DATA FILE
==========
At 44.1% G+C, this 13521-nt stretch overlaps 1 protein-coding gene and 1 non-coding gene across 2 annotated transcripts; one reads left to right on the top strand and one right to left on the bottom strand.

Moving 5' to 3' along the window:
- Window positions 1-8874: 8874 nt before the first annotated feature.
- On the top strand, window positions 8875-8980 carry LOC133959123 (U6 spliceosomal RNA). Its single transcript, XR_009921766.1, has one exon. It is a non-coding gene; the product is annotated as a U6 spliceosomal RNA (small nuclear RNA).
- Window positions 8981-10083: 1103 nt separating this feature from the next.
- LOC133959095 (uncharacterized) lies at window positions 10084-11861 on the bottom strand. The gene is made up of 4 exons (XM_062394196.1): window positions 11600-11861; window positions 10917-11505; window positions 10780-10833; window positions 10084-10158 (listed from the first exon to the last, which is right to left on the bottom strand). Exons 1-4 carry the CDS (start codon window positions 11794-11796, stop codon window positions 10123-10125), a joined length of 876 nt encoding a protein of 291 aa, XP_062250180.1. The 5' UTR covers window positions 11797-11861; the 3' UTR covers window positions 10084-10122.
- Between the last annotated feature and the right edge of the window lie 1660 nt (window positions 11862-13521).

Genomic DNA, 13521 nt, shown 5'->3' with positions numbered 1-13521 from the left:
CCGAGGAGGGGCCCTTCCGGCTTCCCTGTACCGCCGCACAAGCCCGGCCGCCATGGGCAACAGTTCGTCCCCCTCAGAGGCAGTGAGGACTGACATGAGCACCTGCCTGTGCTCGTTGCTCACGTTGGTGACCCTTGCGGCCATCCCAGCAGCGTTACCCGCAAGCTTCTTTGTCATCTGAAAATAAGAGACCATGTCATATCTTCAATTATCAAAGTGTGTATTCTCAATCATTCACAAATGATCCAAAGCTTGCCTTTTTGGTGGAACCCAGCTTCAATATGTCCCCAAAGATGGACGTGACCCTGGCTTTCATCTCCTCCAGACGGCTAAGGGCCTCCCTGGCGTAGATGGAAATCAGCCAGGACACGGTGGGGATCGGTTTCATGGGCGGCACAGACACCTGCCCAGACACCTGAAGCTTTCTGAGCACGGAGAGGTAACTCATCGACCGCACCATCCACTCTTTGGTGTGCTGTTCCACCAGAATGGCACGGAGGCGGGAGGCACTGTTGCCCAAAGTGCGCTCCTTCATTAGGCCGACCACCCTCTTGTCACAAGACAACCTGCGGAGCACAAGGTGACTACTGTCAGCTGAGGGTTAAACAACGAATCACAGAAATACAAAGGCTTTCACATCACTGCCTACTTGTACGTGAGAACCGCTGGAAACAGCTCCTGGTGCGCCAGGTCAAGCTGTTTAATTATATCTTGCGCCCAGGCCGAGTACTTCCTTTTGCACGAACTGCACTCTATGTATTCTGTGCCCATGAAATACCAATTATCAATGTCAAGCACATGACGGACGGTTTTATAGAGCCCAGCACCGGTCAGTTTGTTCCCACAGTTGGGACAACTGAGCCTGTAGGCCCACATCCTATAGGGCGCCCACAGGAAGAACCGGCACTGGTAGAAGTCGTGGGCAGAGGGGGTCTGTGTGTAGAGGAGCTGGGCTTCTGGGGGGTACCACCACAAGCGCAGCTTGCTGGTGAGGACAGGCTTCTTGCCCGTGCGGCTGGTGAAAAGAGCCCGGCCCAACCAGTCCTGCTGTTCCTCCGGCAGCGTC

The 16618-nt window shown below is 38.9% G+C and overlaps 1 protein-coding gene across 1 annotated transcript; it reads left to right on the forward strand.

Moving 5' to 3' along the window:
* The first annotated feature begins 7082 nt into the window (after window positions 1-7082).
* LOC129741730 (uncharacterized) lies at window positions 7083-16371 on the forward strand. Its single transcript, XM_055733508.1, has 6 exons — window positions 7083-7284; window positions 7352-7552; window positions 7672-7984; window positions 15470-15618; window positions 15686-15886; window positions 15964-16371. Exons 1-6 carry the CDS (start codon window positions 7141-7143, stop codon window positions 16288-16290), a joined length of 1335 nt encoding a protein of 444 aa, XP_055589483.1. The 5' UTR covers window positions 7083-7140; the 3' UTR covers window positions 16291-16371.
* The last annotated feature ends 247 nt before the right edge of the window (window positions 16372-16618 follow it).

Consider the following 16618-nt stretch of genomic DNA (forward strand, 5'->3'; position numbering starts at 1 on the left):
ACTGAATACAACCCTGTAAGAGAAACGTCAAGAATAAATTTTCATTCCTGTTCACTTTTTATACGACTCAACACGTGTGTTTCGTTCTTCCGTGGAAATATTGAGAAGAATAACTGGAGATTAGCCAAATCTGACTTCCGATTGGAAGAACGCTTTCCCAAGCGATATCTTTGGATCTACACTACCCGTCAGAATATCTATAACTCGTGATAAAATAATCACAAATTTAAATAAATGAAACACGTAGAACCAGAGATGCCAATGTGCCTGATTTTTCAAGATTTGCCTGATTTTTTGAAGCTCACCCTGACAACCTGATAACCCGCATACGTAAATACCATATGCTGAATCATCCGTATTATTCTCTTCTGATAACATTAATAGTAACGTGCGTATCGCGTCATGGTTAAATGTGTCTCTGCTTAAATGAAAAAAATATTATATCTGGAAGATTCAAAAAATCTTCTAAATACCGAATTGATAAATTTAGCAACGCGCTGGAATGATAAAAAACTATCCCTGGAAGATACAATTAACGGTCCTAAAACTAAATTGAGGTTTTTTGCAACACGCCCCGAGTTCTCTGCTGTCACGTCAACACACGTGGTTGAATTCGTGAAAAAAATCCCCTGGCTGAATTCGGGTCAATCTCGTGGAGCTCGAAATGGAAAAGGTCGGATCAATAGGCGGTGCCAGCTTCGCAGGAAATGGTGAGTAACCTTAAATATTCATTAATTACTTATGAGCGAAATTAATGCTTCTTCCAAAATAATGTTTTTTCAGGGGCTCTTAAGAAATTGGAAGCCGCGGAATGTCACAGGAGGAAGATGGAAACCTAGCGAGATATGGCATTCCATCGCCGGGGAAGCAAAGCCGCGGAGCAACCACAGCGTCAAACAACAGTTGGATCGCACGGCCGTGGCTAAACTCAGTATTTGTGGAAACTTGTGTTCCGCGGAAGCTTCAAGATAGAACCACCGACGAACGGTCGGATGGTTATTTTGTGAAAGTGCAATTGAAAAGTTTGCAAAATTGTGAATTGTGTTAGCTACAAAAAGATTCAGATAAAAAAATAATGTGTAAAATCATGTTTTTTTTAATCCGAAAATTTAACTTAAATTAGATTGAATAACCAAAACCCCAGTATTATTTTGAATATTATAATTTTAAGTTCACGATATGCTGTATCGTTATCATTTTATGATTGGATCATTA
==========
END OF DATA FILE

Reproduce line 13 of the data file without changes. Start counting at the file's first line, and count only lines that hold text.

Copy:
* LOC129741730 (uncharacterized) lies at window positions 7083-16371 on the forward strand. Its single transcript, XM_055733508.1, has 6 exons — window positions 7083-7284; window positions 7352-7552; window positions 7672-7984; window positions 15470-15618; window positions 15686-15886; window positions 15964-16371. Exons 1-6 carry the CDS (start codon window positions 7141-7143, stop codon window positions 16288-16290), a joined length of 1335 nt encoding a protein of 444 aa, XP_055589483.1. The 5' UTR covers window positions 7083-7140; the 3' UTR covers window positions 16291-16371.